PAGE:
Ghostwriters: The Outlook for Ghostwriting in 2017
While I don’t have a crystal ball that can tell me what the next 12 months will look like for professional ghostwriters, signs that have emerged in the last few months help us to infer what the rest of the year may hold.
Here is what I think we’ll see in the coming year as far as opportunities and challenges for ghostwriters go:
More work. Demand for ghostwriting is rising, as professionals in a wide variety of industries are recognizing the value of having a pro do their writing for them. That means that projects ranging from blog posts to articles to speeches to e-books and printed books are up for grabs in greater numbers.
That’s the good news.
Lower pay. Unfortunately, as demand for content is increasing, the pay offered for writing work continues its decline.
Since clients, such as content agencies and businesses, are increasingly paying by block of text, as in $50 for a 500-word article, or by the project, such as $250 per blog post, ghostwriters can expect to be quoted flat fees, rather than per-word rates, as in the past.
This new approach requires a shift in mindset on the part of ghostwriters, who should be thinking more in terms of a desired hourly rate and how to earn it. You need to start asking yourself about each writing project, “How quickly can I research and write that?” And if your answer can still yield a decent hourly rate given the client’s parameters, you may want to consider it.
Holding out for significantly higher pay is likely to be a losing strategy, unfortunately.
New ghostwriting agencies. As demand for ghostwriting services increases, so has the number of firms specializing in providing ghostwriting talent. Book in a Box and Kevin Anderson and Associates are just two newer businesses that have emerged as popular options for would-be authors in search of a turnkey process. Reedsy is a new UK-based platform that aims to connect aspiring authors with ghostwriters, graphic designers, editors, and printers, effectively creating a publishing dream team for each book project.
These new middlemen provide a service to authors and ghostwriters alike, potentially providing a steady stream of ghostwriting work, albeit at somewhat lower fees than veteran ghosts have historically earned.
Expanding role. Years ago, a ghostwriter was expected to advise the author-client on the best approach to communicating their message, possibly gather background information, interview relevant sources, draft, and then edit the finished product. The focus was on organizing, interviewing, and writing.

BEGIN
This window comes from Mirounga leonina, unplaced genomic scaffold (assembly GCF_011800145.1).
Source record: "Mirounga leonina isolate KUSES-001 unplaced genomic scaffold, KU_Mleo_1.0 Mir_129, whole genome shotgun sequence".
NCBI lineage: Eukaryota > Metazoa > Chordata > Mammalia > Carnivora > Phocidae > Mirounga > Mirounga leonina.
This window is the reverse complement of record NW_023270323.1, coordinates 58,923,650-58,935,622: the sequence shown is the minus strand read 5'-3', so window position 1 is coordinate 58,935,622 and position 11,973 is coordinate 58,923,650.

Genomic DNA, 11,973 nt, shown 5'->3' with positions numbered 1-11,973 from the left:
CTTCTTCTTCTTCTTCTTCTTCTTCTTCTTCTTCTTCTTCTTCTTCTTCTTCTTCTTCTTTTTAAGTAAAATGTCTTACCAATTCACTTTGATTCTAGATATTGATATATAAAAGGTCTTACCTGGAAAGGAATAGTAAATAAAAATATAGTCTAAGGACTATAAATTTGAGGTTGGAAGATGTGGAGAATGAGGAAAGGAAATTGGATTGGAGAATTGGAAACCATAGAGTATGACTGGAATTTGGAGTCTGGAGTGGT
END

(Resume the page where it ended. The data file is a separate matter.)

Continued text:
Today, however, the ghostwriter’s role frequently extends far beyond writing and editing into production. In many cases, the ghost is expected to be a book shepherd, advising the client on how to write, edit, and produce their book. In the case of articles and blog posts, ghostwriters are often tasked with finding relevant photos, collecting permissions from sources, understanding the latest SEO techniques, and uploading the finished product to whatever blogging platform the client uses.
The key to success in 2017 will be adding to your existing knowledge base in order to better advise clients regarding how to leverage the content you’ve helped them produce. That is, your job now is rarely done when you’ve finished drafting an assignment, so be ready to help clients take the next step with their blog post, article, or book.
Elevated client expectations. The number of client horror stories I heard rose dramatically toward the end of 2016 and I suspect will continue to occur with greater frequency in 2017. Clients unfamiliar with the process of ghostwriting, and who are unclear about their own responsibilities, seem to think it is a ghostwriter’s job to work until the client is completely satisfied with the work product.
It doesn’t matter if it’s exactly what they asked for up front, if they change their mind midstream, want to go through 11 rounds of editing, or elect at the last minute to add some new material they want you to find – some clients think they have the right to expect a ghostwriter to bend over backwards for them.
At the original agreed-upon fee.
One possible way to prevent scope creep and unrealistic expectations is to be super clear up front about what you will do and what the client needs to do in order to consider the project complete. You may also want to tie payment to delivery – not acceptance – of what you’ve drafted.
The solution is education.
Continued self-publishing growth. While some authors insist on trying to attract the interest of major publishing houses in their book, many others have decided the lengthy production cycle and loss of control are not worth the hassle. They’re opting to have their books published by online services like CreateSpace, BookBaby, and Ingram’s Lightning Source, which each grow more popular with time.
This is good news for ghostwriters who can write quickly, providing a competitive advantage that appeals to clients used to speedy turnaround.
The best way to take advantage of these opportunities for work in 2017 is to continue to educate yourself, in order to better assist your clients in every aspect of publishing, and to protect yourself, through carefully-worded agreements that make it clear what you’re owed and when.
All-in-all, I think 2017 will be a year of opportunity for ghostwriters.
As I’m sure you know, giving your client a “Statement of Work,” outlining what you will and will not do, at the beginning of the project often helps to head off many potential problems such as wanting too many rewrites. If a client balks at your terms, and pulls out, then you know it wasn’t a good fit to begin with. 🙂
Excellent point. I think some of those issues can also come out during the negotiation regarding fees, too.